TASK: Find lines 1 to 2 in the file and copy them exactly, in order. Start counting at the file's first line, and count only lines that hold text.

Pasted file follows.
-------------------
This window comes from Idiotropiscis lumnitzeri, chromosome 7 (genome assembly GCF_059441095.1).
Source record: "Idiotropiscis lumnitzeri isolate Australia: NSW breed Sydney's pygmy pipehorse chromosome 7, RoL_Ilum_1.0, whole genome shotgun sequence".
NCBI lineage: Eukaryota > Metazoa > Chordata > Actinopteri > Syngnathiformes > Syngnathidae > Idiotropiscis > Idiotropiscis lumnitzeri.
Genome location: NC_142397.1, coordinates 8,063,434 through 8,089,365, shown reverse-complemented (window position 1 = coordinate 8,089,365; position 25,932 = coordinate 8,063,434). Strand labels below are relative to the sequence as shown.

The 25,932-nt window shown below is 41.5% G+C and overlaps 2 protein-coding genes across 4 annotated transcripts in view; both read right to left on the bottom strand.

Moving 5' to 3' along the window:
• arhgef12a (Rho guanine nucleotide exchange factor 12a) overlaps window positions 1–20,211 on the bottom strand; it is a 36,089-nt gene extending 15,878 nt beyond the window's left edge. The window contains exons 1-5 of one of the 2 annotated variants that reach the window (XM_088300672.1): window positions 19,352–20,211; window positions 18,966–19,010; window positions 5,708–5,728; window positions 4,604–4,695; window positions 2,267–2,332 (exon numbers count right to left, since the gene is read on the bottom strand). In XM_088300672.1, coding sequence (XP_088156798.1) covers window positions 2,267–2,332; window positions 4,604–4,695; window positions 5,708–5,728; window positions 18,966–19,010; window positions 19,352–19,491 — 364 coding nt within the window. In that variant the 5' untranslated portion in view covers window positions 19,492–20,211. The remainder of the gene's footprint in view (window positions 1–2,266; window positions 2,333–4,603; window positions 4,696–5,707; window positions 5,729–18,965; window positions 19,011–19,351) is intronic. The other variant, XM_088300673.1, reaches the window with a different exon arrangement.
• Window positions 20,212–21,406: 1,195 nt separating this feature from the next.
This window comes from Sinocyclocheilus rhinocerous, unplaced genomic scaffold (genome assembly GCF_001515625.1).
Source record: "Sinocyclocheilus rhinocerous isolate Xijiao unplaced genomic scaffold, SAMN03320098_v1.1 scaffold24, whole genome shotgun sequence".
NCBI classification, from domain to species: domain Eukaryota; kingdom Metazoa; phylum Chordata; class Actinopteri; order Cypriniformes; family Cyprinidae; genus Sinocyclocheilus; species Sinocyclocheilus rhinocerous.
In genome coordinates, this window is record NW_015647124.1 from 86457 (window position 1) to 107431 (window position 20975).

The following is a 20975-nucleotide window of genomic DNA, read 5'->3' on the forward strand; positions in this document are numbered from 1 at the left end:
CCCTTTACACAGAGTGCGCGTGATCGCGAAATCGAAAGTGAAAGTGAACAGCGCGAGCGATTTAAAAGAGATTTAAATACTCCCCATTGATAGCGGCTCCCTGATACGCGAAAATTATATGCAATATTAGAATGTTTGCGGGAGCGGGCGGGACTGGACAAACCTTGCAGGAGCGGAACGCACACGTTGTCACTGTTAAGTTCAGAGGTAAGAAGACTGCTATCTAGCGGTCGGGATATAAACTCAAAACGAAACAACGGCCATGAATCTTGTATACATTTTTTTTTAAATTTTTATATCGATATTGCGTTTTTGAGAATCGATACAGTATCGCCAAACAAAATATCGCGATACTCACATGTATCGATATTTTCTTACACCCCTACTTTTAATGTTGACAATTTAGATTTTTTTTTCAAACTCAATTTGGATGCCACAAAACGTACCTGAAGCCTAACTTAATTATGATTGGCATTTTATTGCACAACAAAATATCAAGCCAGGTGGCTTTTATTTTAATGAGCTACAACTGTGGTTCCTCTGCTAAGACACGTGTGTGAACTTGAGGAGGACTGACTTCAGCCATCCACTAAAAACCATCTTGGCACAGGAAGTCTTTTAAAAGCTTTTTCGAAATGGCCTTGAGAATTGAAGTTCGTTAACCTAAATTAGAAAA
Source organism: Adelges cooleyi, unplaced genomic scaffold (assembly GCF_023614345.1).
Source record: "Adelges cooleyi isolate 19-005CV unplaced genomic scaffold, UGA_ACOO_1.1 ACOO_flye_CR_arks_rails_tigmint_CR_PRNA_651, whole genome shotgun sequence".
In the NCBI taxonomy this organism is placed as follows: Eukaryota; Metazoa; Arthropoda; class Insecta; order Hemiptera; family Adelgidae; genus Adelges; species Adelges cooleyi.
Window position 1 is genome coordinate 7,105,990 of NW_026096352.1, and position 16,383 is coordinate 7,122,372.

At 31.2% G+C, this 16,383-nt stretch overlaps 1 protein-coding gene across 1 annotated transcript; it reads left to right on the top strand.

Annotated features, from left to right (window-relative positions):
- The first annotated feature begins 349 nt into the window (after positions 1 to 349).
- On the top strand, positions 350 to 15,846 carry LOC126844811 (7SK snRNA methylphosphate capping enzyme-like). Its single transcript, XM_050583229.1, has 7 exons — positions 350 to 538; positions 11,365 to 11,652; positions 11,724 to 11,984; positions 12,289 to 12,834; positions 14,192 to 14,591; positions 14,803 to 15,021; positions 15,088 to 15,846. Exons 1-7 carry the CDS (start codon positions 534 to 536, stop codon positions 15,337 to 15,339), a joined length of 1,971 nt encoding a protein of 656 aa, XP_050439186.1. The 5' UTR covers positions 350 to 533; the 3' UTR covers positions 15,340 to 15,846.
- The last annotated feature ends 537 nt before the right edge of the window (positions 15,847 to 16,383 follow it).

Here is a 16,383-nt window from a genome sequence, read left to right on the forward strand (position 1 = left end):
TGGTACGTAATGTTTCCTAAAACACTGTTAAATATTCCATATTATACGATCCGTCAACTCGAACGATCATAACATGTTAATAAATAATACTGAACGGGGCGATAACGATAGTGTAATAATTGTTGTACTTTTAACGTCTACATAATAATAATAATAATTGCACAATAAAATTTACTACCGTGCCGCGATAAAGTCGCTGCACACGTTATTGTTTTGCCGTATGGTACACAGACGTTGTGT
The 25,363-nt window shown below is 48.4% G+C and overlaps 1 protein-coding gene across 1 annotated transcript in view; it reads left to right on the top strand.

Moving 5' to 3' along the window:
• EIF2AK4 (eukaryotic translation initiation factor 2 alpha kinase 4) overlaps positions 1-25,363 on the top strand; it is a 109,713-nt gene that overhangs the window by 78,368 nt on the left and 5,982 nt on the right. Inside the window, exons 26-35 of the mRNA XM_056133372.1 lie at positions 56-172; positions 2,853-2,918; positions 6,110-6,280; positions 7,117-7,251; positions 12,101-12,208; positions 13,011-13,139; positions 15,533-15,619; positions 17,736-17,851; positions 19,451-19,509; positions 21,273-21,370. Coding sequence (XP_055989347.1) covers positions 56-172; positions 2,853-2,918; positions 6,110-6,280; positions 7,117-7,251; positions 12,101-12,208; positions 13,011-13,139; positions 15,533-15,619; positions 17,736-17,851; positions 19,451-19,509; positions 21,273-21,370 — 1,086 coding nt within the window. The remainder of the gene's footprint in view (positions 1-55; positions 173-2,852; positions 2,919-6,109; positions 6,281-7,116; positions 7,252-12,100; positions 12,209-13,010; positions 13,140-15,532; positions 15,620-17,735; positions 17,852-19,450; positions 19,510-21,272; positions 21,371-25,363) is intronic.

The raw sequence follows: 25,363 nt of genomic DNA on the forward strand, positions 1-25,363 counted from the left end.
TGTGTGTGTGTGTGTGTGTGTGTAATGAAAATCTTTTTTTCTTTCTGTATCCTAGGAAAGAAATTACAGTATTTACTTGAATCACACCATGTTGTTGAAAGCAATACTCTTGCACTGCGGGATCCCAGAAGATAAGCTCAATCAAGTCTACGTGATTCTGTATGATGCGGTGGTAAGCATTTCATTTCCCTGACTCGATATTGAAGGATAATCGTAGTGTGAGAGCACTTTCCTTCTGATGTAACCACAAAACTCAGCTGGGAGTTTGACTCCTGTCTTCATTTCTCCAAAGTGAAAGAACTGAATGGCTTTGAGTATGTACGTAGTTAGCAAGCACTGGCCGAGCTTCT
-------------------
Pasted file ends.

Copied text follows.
This window comes from Idiotropiscis lumnitzeri, chromosome 7 (genome assembly GCF_059441095.1).
Source record: "Idiotropiscis lumnitzeri isolate Australia: NSW breed Sydney's pygmy pipehorse chromosome 7, RoL_Ilum_1.0, whole genome shotgun sequence".